Oops!

While looking over a couple of the older posts I realized that I had made a promise and didn’t follow through on it. At the end of the first Costume Con post I promised to write about the Simplicity Single Pattern Contest. Then I didn’t. Sorry about that. I suppose I just got carried away.

Although it’s been over for a while, I figured I should probably go ahead and at least post something about the contest.

So, here goes.

One of the many contests held over the course of the Costume Con weekend was the Simplicity Single Pattern Contest.

Basically, two patterns are chosen: One men’s and one women’s. Attendees of Costume Con are challenged to use these patterns as starting points for their own creations. They are encouraged to make the design their own – both with color and fabric choice, in creating a persona to go along with the pattern…even going so far as to encourage people to redraft pieces of the patterns.

There weren’t a whole lot of people who redrafted the patterns, instead of just altering the look with fabric or presentation, but there were a few. Believe it or not, this dress is actually made from the same pattern that everyone else was modeling. It was just drastically redrafted.

For the most part, people tended to leave the basic bones of the costumes much as they originally were. Most of the big decisions were made in fabric choice. Some folks used special techniques in their costumes (there were at least two who had hand-painted aspects to their costumes). Some used silks and some used the cheapest fabrics they could find. One person even made an entire outfit out of remnants from their fabric stash. I think I would have been more impressed with that one if it hadn’t looked like it was taped and stapled together by a three year old, and if she had given more thought to how the different colors and fabrics could be utilized in creative ways.

Most of the women went ahead and made the women’s pattern for themselves but there were a few who opted to do pieces based on the men’s design. One of the best was a coat that had an airbrushed pattern of skulls on the mantle and around the bottom of the coat. The woman wore a skeleton mask and a drover’s hat and added little touches to the character with the other pieces she wore underneath.

One entry consisted of a group of three people. They had also made the coats, this time in denim and sturdy canvas, and had added all sorts of cat toy accessories – as well as a number of stuffed cats. The name of their entry was “Cat Herders.” They interacted with the audience the best of any of the entrants, I think. In fact, one of them spotted me while they walked off the little raised platform in the front, took out one of their cat toys, and dangled it in front of me (I was Po that night).

There were a number of pieces I was kind of “eh” about, but there were also a couple that re stood out from the rest. One such piece was titled “Resistance is Feudal.” The concept for the costume was that a Borg had come to Earth during the Medieval period. The woman used the dress pattern, but the materials, the makeup and the additions to the costume all helped toally make it stand out from the rest.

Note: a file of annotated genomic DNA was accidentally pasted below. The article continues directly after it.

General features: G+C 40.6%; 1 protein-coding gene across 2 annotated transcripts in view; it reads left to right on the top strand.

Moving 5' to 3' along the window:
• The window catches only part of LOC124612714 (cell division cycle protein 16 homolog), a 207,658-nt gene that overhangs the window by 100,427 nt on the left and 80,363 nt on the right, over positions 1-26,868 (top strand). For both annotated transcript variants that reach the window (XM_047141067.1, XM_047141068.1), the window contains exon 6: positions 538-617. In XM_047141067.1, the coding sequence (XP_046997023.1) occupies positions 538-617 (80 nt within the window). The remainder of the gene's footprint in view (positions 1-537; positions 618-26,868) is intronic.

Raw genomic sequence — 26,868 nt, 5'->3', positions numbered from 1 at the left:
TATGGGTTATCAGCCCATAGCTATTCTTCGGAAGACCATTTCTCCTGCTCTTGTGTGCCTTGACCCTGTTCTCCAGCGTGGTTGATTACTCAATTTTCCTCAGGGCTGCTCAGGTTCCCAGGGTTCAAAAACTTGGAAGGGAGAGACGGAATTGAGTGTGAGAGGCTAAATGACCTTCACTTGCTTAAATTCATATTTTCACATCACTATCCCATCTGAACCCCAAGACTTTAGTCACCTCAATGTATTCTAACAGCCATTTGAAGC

Another piece that I loved was based on the women’s pattern but was modeled by a man. It was an absolutely gorgeous piece made using kimono fabric. The two of them walked in as a couple, and the whole crowd watching erupted in oohs and aahs. Another woman took the pattern and put a slightly Nordic spin on it. I think the color looked fantastic on her, and it was nice to see a slightly different interpretation on it. The original dress itself is not a pattern that can be directly linked to a specific style or period in history – it’s more of a vaguely historic pattern. The adaptation here, however, seemed more based in a culture.
There were a couple of folks who came out with pieces showing how you can update a Renaissance/Medieval pattern into a more contemporary look. One would fall into the Goth Lolita style and the other one…well, I’m not exactly sure which category it would necessarily go into, but it was probably my favorite of the evening. It was constructed as two entirely separate dresses and then layered, one on top of the other. I never would have thought to to either of these!

The biggest laugh of the night came from an entry that the emcee mispronounced as “No Alliteration Whatsoever.” We were all confused until the title was corrected (“No Alteration Whatsoever”) and the woman modeling the dress went to stand on the raised platform. Two long banners depicting the patterns that had been chosen for the Simplicity Single Pattern contest were displayed, flanking the stage, and the woman stood in front and to the side of the one of the Medieval pattern. When she posed, we saw why she had titled her entry the way she had…it was quite literal. She had made the dress, done her makeup and styled her hair to look exactly like the mannequin that was modeling the dress on the banner.
Kudos for, er, creativity?

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One thought on “Oops!

  1. Pingback: A Steampunk in Tokyo « Dawn's Dress Diary

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